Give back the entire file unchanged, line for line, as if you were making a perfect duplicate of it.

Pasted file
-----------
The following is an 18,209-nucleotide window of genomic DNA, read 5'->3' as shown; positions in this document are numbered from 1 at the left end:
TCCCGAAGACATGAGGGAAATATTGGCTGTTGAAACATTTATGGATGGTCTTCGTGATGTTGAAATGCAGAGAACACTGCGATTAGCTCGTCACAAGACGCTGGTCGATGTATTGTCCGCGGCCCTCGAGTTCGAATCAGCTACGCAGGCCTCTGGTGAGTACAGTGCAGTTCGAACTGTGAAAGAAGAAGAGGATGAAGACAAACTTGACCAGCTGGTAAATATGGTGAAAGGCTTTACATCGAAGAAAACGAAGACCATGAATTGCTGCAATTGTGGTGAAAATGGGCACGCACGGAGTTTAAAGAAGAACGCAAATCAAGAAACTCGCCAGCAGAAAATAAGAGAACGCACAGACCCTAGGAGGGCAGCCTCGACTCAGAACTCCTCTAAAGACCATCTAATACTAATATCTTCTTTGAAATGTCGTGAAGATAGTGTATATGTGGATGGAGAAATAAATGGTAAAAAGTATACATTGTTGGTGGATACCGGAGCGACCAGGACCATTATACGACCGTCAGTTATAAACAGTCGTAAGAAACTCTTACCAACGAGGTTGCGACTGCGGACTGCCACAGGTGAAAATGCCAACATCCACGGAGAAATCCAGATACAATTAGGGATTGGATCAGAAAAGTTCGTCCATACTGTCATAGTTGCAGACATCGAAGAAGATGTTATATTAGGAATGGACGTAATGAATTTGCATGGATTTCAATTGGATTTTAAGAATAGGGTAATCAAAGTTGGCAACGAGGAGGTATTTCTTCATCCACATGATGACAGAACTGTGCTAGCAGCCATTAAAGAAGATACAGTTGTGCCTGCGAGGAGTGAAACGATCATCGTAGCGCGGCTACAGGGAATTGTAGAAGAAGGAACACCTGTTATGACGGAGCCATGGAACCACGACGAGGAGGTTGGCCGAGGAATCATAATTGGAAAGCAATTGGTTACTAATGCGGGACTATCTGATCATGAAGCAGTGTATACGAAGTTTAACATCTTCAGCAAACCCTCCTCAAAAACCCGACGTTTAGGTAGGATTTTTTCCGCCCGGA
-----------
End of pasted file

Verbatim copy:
The following is an 18,209-nucleotide window of genomic DNA, read 5'->3' as shown; positions in this document are numbered from 1 at the left end:
TCCCGAAGACATGAGGGAAATATTGGCTGTTGAAACATTTATGGATGGTCTTCGTGATGTTGAAATGCAGAGAACACTGCGATTAGCTCGTCACAAGACGCTGGTCGATGTATTGTCCGCGGCCCTCGAGTTCGAATCAGCTACGCAGGCCTCTGGTGAGTACAGTGCAGTTCGAACTGTGAAAGAAGAAGAGGATGAAGACAAACTTGACCAGCTGGTAAATATGGTGAAAGGCTTTACATCGAAGAAAACGAAGACCATGAATTGCTGCAATTGTGGTGAAAATGGGCACGCACGGAGTTTAAAGAAGAACGCAAATCAAGAAACTCGCCAGCAGAAAATAAGAGAACGCACAGACCCTAGGAGGGCAGCCTCGACTCAGAACTCCTCTAAAGACCATCTAATACTAATATCTTCTTTGAAATGTCGTGAAGATAGTGTATATGTGGATGGAGAAATAAATGGTAAAAAGTATACATTGTTGGTGGATACCGGAGCGACCAGGACCATTATACGACCGTCAGTTATAAACAGTCGTAAGAAACTCTTACCAACGAGGTTGCGACTGCGGACTGCCACAGGTGAAAATGCCAACATCCACGGAGAAATCCAGATACAATTAGGGATTGGATCAGAAAAGTTCGTCCATACTGTCATAGTTGCAGACATCGAAGAAGATGTTATATTAGGAATGGACGTAATGAATTTGCATGGATTTCAATTGGATTTTAAGAATAGGGTAATCAAAGTTGGCAACGAGGAGGTATTTCTTCATCCACATGATGACAGAACTGTGCTAGCAGCCATTAAAGAAGATACAGTTGTGCCTGCGAGGAGTGAAACGATCATCGTAGCGCGGCTACAGGGAATTGTAGAAGAAGGAACACCTGTTATGACGGAGCCATGGAACCACGACGAGGAGGTTGGCCGAGGAATCATAATTGGAAAGCAATTGGTTACTAATGCGGGACTATCTGATCATGAAGCAGTGTATACGAAGTTTAACATCTTCAGCAAACCCTCCTCAAAAACCCGACGTTTAGGTAGGATTTTTTCCGCCCGGA